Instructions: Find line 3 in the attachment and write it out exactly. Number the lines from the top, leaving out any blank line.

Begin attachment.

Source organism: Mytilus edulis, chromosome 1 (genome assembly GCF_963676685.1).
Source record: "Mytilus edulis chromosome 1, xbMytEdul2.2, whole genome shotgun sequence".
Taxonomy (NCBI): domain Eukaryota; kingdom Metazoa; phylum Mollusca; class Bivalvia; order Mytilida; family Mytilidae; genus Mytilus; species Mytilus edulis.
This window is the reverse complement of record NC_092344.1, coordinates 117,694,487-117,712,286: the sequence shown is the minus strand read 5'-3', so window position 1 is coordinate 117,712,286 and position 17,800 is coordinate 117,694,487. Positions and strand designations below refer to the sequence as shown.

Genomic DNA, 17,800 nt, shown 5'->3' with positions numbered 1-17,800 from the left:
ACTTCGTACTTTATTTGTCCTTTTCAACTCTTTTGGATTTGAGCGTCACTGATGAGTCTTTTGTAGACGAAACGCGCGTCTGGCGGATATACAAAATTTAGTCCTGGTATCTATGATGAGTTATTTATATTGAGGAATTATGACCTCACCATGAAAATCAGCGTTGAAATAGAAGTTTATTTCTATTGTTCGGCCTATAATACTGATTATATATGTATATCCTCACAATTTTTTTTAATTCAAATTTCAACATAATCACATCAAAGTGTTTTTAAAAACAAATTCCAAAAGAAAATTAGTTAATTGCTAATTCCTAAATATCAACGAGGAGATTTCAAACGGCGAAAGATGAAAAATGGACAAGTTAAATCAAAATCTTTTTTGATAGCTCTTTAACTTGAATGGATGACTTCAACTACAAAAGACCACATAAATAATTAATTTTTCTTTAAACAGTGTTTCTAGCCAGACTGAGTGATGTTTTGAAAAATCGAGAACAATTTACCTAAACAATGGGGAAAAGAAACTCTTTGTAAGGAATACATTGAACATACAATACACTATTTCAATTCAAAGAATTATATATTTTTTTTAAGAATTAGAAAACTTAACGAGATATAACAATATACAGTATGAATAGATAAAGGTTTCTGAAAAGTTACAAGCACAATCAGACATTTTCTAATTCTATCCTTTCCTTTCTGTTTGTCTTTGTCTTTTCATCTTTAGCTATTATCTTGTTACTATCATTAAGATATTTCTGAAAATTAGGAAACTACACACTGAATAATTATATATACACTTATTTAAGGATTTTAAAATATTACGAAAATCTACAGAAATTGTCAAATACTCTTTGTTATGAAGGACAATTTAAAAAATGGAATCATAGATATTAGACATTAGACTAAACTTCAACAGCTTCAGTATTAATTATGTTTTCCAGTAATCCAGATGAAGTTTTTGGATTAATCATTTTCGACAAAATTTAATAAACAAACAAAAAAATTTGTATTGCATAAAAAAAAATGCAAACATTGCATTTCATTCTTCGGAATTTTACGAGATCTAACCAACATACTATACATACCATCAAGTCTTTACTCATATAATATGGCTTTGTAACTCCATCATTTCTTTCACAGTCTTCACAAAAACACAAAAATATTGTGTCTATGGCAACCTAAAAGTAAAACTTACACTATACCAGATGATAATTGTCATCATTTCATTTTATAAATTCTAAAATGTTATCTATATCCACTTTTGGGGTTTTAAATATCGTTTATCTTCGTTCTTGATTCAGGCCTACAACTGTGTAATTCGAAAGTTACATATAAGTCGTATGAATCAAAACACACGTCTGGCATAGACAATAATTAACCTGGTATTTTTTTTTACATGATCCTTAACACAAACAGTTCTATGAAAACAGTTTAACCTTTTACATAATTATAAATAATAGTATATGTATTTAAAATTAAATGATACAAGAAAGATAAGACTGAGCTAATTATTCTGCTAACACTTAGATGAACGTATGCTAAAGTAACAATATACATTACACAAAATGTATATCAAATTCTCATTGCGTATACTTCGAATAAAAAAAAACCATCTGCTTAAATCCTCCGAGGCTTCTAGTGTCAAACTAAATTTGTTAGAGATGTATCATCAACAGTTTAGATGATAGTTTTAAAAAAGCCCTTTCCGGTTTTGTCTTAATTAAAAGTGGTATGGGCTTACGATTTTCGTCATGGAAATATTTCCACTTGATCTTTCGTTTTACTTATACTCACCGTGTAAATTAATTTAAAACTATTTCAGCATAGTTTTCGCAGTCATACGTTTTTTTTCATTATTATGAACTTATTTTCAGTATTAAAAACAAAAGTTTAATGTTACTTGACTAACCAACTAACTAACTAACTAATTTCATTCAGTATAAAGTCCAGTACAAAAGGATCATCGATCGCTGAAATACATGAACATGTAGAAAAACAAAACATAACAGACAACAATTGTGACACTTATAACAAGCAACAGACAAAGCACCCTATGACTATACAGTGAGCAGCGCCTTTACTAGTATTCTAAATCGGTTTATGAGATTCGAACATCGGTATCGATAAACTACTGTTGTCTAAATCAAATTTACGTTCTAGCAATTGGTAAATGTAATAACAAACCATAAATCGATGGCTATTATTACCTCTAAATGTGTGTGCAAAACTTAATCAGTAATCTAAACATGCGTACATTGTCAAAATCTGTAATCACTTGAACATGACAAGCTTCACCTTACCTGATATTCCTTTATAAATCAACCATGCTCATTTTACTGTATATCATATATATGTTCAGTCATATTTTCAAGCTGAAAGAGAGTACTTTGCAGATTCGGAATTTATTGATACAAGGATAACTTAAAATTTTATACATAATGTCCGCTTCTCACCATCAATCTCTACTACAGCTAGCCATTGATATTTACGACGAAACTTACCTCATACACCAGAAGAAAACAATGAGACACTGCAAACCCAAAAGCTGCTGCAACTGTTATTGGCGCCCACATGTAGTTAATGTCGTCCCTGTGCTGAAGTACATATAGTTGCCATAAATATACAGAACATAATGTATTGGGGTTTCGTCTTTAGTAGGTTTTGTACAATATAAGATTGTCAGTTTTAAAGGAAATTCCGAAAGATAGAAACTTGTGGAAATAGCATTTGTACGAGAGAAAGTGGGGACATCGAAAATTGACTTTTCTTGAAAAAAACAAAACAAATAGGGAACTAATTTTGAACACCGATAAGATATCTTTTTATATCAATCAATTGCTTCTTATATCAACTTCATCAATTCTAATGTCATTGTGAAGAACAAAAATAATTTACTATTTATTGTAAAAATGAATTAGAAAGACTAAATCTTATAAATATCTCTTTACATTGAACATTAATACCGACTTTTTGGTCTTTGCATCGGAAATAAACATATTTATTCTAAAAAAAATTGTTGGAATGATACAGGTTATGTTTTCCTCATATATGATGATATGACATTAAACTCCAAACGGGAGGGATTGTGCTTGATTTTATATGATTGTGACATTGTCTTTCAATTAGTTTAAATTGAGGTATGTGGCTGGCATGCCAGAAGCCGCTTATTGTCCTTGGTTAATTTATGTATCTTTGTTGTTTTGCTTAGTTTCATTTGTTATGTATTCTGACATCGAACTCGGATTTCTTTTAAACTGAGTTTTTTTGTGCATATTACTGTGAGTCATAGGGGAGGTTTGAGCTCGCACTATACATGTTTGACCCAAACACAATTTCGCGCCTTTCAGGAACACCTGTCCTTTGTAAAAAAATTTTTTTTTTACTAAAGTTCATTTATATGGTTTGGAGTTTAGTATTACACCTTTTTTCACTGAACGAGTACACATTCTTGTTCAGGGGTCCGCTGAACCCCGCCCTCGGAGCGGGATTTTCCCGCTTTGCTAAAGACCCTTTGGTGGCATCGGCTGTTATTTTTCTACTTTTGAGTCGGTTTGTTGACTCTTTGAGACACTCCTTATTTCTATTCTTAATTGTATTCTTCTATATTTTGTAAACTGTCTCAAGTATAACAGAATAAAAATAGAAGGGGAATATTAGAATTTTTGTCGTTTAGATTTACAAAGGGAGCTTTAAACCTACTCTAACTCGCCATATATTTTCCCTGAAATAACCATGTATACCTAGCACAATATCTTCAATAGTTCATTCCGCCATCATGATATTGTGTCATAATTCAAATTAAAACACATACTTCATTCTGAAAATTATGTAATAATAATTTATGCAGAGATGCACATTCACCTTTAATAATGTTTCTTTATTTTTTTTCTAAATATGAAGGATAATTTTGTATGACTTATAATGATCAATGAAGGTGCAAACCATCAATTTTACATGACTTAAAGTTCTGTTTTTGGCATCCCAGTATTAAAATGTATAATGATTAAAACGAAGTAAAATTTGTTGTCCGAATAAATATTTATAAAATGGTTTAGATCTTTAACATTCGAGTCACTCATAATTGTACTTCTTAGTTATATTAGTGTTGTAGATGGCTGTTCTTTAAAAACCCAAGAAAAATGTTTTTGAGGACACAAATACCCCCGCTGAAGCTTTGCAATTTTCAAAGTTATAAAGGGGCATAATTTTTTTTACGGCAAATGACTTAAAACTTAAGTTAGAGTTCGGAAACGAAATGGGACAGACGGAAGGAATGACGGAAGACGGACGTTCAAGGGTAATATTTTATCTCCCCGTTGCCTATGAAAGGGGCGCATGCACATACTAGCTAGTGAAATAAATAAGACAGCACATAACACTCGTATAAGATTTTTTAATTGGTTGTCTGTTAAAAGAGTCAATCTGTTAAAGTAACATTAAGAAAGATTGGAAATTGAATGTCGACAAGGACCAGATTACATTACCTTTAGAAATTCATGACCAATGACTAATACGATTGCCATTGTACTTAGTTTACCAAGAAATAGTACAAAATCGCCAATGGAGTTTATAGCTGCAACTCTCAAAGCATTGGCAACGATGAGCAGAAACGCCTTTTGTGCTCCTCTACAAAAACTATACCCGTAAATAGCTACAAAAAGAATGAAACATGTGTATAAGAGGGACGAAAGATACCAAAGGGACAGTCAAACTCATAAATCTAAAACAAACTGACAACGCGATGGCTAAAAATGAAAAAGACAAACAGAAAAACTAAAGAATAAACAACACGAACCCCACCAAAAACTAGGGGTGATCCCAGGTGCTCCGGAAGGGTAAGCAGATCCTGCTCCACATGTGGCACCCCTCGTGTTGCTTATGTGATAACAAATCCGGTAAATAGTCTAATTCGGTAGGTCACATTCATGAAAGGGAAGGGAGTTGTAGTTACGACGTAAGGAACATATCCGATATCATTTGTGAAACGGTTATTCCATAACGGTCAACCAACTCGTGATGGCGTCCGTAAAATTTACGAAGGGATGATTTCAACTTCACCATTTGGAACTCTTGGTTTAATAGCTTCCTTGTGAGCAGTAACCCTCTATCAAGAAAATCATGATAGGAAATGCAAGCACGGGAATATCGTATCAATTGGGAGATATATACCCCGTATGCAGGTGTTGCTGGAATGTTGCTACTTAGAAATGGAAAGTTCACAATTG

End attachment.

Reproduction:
Taxonomy (NCBI): domain Eukaryota; kingdom Metazoa; phylum Mollusca; class Bivalvia; order Mytilida; family Mytilidae; genus Mytilus; species Mytilus edulis.